In this paper, I argue that immigration forms produce difference, specifically illegality, through the language they incorporate. I hone in on the Special Immigrant Juvenile process as a case study, demonstrating how minors are depicted as criminals and outsiders through their immigration forms. This occurs through the structure of the forms, the presence of specific questions and prompts, as well as the linguistic syntax of such questions. I will also discuss ease of access to the forms and the outsourcing of interaction with minors by various federal departments. These different scales, including structure and format of forms and larger systemic movements, cooperate with each other to reify the dehumanization and criminalization of Unaccompanied Minors who are applying for SIJ Status.
In recent years, public rhetoric around immigrants has portrayed them as criminals and eternal outsiders to the United States. The current administration has often evoked this fear around Central American immigrants, claiming that many of them are part of the gang MS-13. This paper will focus in on the general aura of criminality that is produced through the forms that are required in order to request Special Immigrant Juvenile status. In the paperwork that Unaccompanied Minors have to fill out, they are formulated as criminals and outsiders through the structure of the forms, the presence of specific questions and prompts, as well as the linguistic syntax of such questions. In the way that the forms move throughout systems, the outsider status of Unaccompanied Minors is reified in different ways.
The over-documentation or papereality (Dery 1998) of immigrants has been discussed in various scholarly works. In Abarca et al’s work on documentation, they show how immigrant families self-surveil and document in order to work towards an ‘imagined external gaze’ (Abarca 6). They talk specifically about non-citizens collecting documents of their lives in order to have them in case of future presentation to immigration. This enables them to pick and choose which documents will best portray their ‘moral worth’ in a way that the state understands (Abarca 1). ‘Such record-keeping practices enable noncitizens to speak back to the state in its own language, thus exploiting opportunities to challenge illegalization’ (Abarca 1). These are practices of collection and curation, but what happens when forms are created by the government and are required to be filled out by noncitizens? In these cases, the government has the ability to surveil and document in an unwavering and rigid fashion. These modes of surveilling can subversively affect the view of immigrants and reference their difference constantly.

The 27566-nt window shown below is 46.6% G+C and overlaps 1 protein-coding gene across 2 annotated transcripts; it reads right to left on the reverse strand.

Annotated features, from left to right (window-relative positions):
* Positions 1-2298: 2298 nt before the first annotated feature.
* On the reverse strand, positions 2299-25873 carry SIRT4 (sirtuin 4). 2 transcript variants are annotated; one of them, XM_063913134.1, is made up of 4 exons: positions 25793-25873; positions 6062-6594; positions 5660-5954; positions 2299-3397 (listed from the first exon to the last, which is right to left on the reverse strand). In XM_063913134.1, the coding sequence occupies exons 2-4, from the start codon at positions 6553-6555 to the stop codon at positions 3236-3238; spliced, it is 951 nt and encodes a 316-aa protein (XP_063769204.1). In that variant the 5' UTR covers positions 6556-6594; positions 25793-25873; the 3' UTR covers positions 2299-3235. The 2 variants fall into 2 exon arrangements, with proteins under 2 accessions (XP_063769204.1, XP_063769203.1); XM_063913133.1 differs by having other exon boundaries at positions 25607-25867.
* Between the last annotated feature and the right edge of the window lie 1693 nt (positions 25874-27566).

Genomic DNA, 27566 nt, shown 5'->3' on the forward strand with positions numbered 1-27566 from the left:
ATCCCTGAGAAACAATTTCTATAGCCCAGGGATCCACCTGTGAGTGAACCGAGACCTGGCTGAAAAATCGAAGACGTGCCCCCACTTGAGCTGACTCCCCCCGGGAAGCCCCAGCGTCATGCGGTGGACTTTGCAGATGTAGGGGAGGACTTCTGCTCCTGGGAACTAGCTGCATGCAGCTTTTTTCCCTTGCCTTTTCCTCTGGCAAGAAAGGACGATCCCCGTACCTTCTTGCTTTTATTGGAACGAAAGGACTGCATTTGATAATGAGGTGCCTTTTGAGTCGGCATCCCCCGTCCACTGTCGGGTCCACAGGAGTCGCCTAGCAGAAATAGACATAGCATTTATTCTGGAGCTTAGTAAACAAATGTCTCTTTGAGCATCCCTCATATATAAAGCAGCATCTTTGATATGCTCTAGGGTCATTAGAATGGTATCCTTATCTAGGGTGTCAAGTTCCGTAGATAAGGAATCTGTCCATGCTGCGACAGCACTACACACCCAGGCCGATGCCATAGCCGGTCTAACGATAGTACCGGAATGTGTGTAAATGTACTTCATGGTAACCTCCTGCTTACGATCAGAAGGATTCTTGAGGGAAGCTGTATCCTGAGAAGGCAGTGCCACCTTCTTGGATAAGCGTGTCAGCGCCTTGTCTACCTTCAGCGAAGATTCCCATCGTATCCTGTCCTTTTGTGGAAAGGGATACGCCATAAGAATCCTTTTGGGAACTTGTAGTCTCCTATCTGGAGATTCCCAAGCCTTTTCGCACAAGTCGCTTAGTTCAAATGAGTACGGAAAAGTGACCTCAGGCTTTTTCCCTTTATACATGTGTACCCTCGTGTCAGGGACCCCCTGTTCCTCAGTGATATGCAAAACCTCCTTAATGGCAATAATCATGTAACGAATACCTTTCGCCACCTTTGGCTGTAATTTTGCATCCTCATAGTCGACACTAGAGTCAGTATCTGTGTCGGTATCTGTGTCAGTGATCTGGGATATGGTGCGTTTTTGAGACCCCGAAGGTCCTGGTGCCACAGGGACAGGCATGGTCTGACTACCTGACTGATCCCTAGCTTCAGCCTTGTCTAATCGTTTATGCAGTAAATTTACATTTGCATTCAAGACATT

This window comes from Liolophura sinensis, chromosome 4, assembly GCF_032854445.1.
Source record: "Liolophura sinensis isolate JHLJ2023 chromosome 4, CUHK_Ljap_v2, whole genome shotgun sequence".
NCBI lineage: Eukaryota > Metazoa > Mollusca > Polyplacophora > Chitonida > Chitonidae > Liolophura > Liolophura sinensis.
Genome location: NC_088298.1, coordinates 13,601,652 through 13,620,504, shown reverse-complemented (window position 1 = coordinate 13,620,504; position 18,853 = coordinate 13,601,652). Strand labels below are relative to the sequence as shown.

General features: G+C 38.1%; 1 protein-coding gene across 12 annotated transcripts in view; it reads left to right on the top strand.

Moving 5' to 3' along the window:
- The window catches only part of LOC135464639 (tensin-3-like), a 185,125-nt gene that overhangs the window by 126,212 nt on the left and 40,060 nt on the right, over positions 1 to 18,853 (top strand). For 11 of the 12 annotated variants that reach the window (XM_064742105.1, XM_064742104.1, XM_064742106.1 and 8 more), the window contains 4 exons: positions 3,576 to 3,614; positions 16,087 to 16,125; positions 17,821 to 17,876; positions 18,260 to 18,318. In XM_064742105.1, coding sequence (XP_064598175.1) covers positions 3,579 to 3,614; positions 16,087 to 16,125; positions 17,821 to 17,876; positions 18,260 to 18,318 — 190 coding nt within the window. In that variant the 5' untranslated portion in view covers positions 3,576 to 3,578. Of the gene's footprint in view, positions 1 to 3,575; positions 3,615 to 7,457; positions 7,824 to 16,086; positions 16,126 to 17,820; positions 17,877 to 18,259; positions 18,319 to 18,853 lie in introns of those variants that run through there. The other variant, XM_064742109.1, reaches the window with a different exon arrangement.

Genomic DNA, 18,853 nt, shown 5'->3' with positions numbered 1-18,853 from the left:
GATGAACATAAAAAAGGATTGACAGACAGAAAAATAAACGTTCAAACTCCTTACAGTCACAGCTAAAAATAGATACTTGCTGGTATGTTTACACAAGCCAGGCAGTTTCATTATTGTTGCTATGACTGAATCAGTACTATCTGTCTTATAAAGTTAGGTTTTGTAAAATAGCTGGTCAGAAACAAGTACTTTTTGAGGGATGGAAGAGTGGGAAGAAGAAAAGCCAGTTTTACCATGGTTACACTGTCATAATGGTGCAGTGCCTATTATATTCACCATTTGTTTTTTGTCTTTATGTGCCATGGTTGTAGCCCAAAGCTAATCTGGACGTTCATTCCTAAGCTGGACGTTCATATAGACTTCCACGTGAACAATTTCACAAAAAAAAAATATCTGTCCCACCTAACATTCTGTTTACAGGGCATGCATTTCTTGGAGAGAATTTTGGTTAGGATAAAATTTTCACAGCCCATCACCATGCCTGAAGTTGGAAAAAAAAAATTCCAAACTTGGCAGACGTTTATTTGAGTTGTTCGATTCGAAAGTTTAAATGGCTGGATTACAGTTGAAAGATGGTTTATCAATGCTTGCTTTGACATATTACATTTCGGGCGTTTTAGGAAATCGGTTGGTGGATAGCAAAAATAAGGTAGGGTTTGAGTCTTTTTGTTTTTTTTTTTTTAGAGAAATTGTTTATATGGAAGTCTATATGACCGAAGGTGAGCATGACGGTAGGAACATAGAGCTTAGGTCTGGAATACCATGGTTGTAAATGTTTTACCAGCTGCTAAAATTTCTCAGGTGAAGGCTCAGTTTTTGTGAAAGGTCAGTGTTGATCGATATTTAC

The paperwork that is used in the SIJ process works on different scales to create an image of criminality overlayed on those who complete them. Referencing Collins, I recognize that the ways these forms index certain ideologies are organized into stratified complexes or assemblies (Collins 6). These scales encompass the individual person at the moment of query (the physical layout of the form), a person’s narrative and community ties (specific narrative questions), and the wider community and government (how forms move across the country and through various departments).
First I will examine the processes of UAC and SIJ status, and present an overview of the paperwork that needs to be filed for each step of the process. In discussing the ways that these immigration forms produce a discourse of illegality and criminality, I will compare them to a passport application that a US resident has to complete.